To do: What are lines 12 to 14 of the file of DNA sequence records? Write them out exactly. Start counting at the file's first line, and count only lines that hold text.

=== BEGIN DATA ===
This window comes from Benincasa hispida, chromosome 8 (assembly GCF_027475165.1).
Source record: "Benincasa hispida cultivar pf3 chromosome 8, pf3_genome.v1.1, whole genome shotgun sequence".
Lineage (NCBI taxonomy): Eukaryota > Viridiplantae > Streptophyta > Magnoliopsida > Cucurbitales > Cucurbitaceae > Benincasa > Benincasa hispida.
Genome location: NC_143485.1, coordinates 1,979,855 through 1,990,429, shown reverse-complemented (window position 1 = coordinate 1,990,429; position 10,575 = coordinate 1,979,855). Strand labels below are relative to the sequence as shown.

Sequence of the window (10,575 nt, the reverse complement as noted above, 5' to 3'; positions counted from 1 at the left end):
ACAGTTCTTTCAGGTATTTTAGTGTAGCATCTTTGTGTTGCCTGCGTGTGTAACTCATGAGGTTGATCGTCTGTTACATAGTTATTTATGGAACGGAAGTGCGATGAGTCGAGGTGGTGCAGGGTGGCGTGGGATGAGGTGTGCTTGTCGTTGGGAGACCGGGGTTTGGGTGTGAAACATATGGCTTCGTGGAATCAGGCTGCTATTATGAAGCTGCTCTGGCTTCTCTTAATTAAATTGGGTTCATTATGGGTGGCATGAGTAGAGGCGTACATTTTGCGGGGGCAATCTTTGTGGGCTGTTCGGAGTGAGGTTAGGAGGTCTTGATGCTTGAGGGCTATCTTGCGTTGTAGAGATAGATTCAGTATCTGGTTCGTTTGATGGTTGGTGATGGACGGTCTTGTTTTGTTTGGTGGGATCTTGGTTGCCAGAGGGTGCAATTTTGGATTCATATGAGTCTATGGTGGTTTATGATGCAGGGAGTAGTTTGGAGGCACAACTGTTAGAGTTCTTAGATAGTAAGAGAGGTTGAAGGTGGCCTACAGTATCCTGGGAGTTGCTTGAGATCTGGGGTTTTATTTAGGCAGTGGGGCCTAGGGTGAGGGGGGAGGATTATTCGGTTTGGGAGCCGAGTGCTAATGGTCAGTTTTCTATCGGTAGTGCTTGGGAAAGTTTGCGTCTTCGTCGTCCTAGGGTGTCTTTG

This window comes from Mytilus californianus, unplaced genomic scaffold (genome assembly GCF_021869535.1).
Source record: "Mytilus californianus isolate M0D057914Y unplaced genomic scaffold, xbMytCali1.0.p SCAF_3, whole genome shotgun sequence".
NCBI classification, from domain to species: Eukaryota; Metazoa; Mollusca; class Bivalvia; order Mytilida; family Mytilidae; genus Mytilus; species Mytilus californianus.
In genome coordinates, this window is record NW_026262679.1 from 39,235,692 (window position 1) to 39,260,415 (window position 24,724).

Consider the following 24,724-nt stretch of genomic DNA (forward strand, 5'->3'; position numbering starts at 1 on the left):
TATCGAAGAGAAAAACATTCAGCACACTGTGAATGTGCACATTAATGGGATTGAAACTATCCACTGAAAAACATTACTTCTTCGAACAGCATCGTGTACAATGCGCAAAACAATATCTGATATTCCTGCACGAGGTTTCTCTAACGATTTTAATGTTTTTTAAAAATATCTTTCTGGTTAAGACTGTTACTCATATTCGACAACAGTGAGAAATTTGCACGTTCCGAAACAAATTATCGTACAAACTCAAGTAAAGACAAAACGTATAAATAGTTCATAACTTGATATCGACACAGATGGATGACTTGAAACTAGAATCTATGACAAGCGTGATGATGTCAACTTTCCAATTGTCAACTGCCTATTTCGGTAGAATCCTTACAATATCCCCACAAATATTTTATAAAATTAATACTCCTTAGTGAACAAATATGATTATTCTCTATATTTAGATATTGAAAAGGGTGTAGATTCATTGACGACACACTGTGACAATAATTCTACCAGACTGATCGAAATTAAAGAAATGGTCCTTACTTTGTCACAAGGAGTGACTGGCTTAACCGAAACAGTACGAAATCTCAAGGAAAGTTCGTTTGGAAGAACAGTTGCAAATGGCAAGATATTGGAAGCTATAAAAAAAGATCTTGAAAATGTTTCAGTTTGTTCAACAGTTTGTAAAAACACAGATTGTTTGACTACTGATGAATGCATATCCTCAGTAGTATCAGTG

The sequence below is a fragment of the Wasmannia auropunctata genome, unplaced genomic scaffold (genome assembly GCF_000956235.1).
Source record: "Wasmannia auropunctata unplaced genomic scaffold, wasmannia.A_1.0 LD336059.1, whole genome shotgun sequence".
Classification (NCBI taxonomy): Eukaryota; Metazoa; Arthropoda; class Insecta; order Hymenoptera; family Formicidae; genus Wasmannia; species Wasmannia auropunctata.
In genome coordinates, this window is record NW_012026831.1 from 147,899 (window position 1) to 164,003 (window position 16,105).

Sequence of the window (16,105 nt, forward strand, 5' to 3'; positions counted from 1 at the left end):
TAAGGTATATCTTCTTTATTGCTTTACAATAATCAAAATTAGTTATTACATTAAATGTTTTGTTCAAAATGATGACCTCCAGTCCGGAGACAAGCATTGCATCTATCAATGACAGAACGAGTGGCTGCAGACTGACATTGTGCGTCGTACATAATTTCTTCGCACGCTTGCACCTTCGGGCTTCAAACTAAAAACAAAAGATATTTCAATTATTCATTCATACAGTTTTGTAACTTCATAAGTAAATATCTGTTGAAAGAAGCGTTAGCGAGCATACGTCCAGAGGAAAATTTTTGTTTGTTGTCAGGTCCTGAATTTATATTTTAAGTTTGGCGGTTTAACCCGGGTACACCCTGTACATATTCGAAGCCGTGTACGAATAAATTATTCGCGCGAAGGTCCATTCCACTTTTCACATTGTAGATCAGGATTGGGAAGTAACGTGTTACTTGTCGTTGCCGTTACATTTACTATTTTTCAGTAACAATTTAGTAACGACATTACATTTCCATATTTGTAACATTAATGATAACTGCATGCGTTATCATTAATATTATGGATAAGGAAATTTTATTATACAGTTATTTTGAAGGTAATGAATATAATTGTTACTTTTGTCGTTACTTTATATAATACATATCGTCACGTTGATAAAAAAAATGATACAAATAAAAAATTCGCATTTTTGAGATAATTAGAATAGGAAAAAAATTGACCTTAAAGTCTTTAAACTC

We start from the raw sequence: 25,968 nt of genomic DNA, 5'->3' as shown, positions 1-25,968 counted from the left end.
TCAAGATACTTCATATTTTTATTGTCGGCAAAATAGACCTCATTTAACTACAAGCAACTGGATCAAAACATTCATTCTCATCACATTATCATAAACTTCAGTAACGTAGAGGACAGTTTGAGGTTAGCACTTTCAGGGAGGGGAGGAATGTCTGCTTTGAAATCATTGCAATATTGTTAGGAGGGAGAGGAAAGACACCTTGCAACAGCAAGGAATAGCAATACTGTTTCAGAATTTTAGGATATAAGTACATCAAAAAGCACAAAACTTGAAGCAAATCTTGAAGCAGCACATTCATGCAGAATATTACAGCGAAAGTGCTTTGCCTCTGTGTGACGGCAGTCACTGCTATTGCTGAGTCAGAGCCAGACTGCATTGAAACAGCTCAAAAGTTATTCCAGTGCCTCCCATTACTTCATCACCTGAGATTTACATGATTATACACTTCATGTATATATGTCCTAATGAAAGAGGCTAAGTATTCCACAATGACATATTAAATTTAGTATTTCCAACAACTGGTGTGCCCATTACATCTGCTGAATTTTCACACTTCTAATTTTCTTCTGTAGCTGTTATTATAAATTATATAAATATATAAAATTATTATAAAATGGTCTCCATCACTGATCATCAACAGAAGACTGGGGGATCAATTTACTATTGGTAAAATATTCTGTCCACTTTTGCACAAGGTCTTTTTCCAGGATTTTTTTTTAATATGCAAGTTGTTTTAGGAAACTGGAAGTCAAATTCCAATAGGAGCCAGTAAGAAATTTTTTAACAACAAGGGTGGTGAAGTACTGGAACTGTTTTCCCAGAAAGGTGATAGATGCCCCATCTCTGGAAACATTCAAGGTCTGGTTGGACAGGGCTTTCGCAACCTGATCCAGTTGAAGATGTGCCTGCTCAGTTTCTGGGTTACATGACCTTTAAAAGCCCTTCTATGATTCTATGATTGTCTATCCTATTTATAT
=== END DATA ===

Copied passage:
TATCGAAGAGAAAAACATTCAGCACACTGTGAATGTGCACATTAATGGGATTGAAACTATCCACTGAAAAACATTACTTCTTCGAACAGCATCGTGTACAATGCGCAAAACAATATCTGATATTCCTGCACGAGGTTTCTCTAACGATTTTAATGTTTTTTAAAAATATCTTTCTGGTTAAGACTGTTACTCATATTCGACAACAGTGAGAAATTTGCACGTTCCGAAACAAATTATCGTACAAACTCAAGTAAAGACAAAACGTATAAATAGTTCATAACTTGATATCGACACAGATGGATGACTTGAAACTAGAATCTATGACAAGCGTGATGATGTCAACTTTCCAATTGTCAACTGCCTATTTCGGTAGAATCCTTACAATATCCCCACAAATATTTTATAAAATTAATACTCCTTAGTGAACAAATATGATTATTCTCTATATTTAGATATTGAAAAGGGTGTAGATTCATTGACGACACACTGTGACAATAATTCTACCAGACTGATCGAAATTAAAGAAATGGTCCTTACTTTGTCACAAGGAGTGACTGGCTTAACCGAAACAGTACGAAATCTCAAGGAAAGTTCGTTTGGAAGAACAGTTGCAAATGGCAAGATATTGGAAGCTATAAAAAAAGATCTTGAAAATGTTTCAGTTTGTTCAACAGTTTGTAAAAACACAGATTGTTTGACTACTGATGAATGCATATCCTCAGTAGTATCAGTG

The sequence below is a fragment of the Wasmannia auropunctata genome, unplaced genomic scaffold (genome assembly GCF_000956235.1).
Source record: "Wasmannia auropunctata unplaced genomic scaffold, wasmannia.A_1.0 LD336059.1, whole genome shotgun sequence".